Thursday, October 12th, 2017

COUNTYWIDE INITIATIVE TO END STIGMA RELATED TO MENTAL ILLNESS AND SUBSTANCE ABUSE DISORDERS

The Randolph Township Council this week passed a resolution to declare the township Stigma-Free, making it the 24th town to join the Morris County “Stigma Free’’ initiative that aims to help eradicate the stigma associated with mental illness and substance abuse disorders.

Morris County Stigma-Free: Randolph Joins Initiative -- 24 Towns Now Participating

Stigma-Free Morris County poster

This grass roots initiative recognizes the high prevalence of mental illness and substance use disorders in our communities, and promotes re-education and understanding that can help lead to treatment and recovery – minus the stigma associated with these illnesses.

“I am very happy that Randolph has joined the Morris County Stigma-Free initiative,’’ said Randolph Mayor Christine Carey.  “This initiative recognizes that the stigma associated with mental illness, including substance abuse disorders, has been identified as the primary reason individuals fail to seek help.  We want to create a culture in our community that supports our residents in asking for help and in seeking treatment.”Morris County Stigma-Free: Randolph Joins Initiative -- 24 Towns Now Participating

Randolph joins a majority of Morris County municipalities that have signed on as Stigma-Free communities.

Other Stigma-Free towns are Boonton, Boonton Township, Butler, Chatham Borough, Denville, Dover, East Hanover, Hanover, Jefferson, Long Hill, Madison, Mendham Borough, Montville, Morris Plains, Morristown, Morris Township, Mountain Lakes, Parsippany, Pequannock, Rockaway Borough, Rockaway Township, Roxbury, and Washington Township, plus the Montville Township School District.

“This initiative is an important step in helping affected people seek recovery, without fear of stigma or reprisal,’’ said Morris County Freeholder Director Doug Cabana. “But it is only support shown for this Stigma-Free initiative by towns like Randolph, and their officials and residents, that can make this grass roots effort succeed.’’

Morris County Stigma-Free: Randolph Joins Initiative -- 24 Towns Now Participating

The Morris County Board of Freeholders in 2016 passed a resolution designating Morris County as a Stigma-Free County and asked the county’s 39 towns to consider enrolling.

Morris County has created a Stigma Free website www.morriscountystigmafree.org to call attention to the initiative, provide information and resources, and a calendar of upcoming events related to mental illness and substance abuse. A Stigma Free Toolkit also is available for towns and communities.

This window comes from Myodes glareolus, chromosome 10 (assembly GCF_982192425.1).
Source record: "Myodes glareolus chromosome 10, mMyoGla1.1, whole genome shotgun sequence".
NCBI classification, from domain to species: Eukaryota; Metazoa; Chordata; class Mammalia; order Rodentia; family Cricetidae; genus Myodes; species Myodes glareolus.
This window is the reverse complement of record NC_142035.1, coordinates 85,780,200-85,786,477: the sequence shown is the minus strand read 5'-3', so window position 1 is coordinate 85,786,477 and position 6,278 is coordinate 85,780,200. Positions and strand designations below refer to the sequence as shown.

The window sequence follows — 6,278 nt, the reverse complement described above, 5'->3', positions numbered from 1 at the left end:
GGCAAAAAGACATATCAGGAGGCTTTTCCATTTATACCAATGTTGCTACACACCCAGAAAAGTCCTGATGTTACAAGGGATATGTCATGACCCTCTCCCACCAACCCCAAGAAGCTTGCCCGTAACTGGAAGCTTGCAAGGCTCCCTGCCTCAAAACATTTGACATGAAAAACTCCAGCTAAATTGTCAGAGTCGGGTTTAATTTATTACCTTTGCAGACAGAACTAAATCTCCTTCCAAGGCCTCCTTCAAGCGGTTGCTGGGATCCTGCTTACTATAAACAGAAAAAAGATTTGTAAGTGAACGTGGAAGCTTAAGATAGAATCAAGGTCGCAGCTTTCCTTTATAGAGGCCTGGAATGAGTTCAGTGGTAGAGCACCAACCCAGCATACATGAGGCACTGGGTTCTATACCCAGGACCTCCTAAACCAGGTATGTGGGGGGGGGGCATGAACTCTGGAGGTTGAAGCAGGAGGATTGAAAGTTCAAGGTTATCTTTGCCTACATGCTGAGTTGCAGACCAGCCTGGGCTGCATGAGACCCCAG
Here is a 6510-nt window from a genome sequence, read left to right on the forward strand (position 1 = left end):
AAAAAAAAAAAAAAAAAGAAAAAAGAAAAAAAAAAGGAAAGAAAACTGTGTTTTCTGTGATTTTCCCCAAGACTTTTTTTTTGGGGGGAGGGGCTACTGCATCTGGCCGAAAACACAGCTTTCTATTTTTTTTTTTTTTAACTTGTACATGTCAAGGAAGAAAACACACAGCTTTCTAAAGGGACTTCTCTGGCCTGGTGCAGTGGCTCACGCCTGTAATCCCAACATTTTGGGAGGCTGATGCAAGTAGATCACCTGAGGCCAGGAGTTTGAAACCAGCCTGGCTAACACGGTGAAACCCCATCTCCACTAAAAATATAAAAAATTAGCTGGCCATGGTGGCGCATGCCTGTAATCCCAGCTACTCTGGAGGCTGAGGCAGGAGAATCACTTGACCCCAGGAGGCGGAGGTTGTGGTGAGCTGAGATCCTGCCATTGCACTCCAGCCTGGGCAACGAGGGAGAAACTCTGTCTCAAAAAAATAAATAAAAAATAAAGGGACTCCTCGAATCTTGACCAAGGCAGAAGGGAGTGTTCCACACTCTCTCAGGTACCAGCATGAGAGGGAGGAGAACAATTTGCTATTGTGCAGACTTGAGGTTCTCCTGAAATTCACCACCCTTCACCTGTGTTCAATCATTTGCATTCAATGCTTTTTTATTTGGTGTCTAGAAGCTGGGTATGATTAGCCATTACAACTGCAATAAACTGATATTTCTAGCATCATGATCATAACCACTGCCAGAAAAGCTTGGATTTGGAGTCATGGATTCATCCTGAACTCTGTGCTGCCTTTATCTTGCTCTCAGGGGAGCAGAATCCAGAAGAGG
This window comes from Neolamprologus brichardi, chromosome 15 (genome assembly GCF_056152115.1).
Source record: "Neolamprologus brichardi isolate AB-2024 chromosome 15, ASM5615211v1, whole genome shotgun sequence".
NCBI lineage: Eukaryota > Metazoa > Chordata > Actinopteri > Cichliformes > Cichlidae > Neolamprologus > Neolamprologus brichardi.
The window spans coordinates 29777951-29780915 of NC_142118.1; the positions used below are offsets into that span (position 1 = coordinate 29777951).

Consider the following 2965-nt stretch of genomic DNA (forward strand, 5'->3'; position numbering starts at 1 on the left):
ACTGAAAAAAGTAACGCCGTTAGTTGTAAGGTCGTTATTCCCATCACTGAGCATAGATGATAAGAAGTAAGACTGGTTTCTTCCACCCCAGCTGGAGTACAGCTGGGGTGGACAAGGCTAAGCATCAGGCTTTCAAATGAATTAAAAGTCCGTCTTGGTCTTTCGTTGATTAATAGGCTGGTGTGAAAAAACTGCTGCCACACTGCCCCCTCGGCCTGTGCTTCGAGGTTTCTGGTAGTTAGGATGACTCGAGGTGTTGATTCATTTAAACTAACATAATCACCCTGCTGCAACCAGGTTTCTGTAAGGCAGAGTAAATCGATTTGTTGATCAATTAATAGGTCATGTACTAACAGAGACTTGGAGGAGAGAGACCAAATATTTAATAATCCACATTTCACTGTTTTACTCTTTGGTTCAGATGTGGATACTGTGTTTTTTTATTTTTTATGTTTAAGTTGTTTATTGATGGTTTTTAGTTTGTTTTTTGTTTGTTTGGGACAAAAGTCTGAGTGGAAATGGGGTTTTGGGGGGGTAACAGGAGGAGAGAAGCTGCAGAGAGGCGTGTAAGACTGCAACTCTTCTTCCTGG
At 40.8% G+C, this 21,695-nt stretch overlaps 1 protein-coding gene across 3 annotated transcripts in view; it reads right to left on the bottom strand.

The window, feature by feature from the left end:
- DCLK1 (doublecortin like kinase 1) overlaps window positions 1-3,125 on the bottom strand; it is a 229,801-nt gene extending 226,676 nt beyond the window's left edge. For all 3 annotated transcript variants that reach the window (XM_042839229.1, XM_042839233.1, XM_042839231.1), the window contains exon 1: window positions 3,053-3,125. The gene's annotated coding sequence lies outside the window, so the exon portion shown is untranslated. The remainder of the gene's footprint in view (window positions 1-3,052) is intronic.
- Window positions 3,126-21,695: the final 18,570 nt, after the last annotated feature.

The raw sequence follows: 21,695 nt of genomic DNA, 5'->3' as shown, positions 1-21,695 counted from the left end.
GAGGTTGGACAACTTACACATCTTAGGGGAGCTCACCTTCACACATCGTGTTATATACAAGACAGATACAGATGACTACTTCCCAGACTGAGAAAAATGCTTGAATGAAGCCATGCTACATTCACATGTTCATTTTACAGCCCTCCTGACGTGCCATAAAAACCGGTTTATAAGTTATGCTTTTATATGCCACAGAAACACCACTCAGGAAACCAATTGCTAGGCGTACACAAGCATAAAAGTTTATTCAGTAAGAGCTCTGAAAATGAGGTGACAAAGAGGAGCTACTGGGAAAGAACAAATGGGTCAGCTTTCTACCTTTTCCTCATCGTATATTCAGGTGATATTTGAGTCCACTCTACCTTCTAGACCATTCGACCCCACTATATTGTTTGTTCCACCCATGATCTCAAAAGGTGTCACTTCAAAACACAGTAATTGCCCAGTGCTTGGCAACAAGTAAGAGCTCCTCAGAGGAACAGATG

Morris County’s goal in creating a Stigma Free initiative is to disseminate information and foster a stigma-free environment where people are free from judgment and can get the help they need to recover.

Here are some other voices supporting the initiative:

Butler Mayor Bob Alveine: “We want to help save lives by encouraging people with addictions to come forward, to seek treatment without worrying about any stigma, and to embrace their efforts and encourage their recovery.’’

Dover Mayor James P. Dodd: “To truly change the way society views individuals with substance abuse and mental illness disorders we must change our language, attitude and be more compassionate.’’

Morristown Mayor Timothy Dougherty: “I hope that this designation will help those who are affected seek the assistance they need without fear of judgment.”

Mendham Mayor Neil Henry: “Only by removing the perception of shame or embarrassment will we erase those feelings that prevent our neighbors, friends and family members from seeking help.

Pequannock Mayor Melissa Florance-Lynch: “I am thrilled that the Township of Pequannock has joined the Morris County Stigma-Free initiative. In one way or another, everyone is affected by problems of mental illness and substance abuse and we want people to know the community is here to help.”

Roxbury Mayor Mark Crowley: “The Stigma Free Initiative is so important because it stresses that we become socially responsible for positive efforts to end discrimination of mental health and substance abuse disorders.’’

Washington Township Police Chief Jeff Almer: “This will make residents, as well as the police officers, more aware of the illnesses and work to create an environment where we can assist with wellness and recovery by providing needed support and resources.’’

As part of the countywide initiative, residents are urged to take the Stigma-Free Pledge:

  • As a supporter to those who have a mental illness or substance use disorder, I understand the importance of recognizing the high prevalence of mental illness and substance use disorders.
  • I also know that when recognition is coupled with reeducation and understanding, health-seeking action can be taken. These actions lead to recovery, which is possible for everyone.
  • The Three R’s (recognize, reeducate and reduce) depend on each other to effectively Stamp Out Stigma surrounding mental illness and substance use disorders.
  • This is what I, as an individual, charge myself to do—to fully Stamp Out Stigma and clear the path to health-seeking behavior. It begins with me.

For information on the disease of mental illness, visit www.nami.org and for information on NAMI’s national Stigma Free effort, visit: https://www.nami.org/stigmafree

Stigma is defined as a mark of disgrace which results from the judgment by others. When an individual is labeled by their illness they experience judgment and prejudice. Stigma brings experiences and feelings of shame, embarrassment, distress, hopelessness and reluctance to seek or accept help.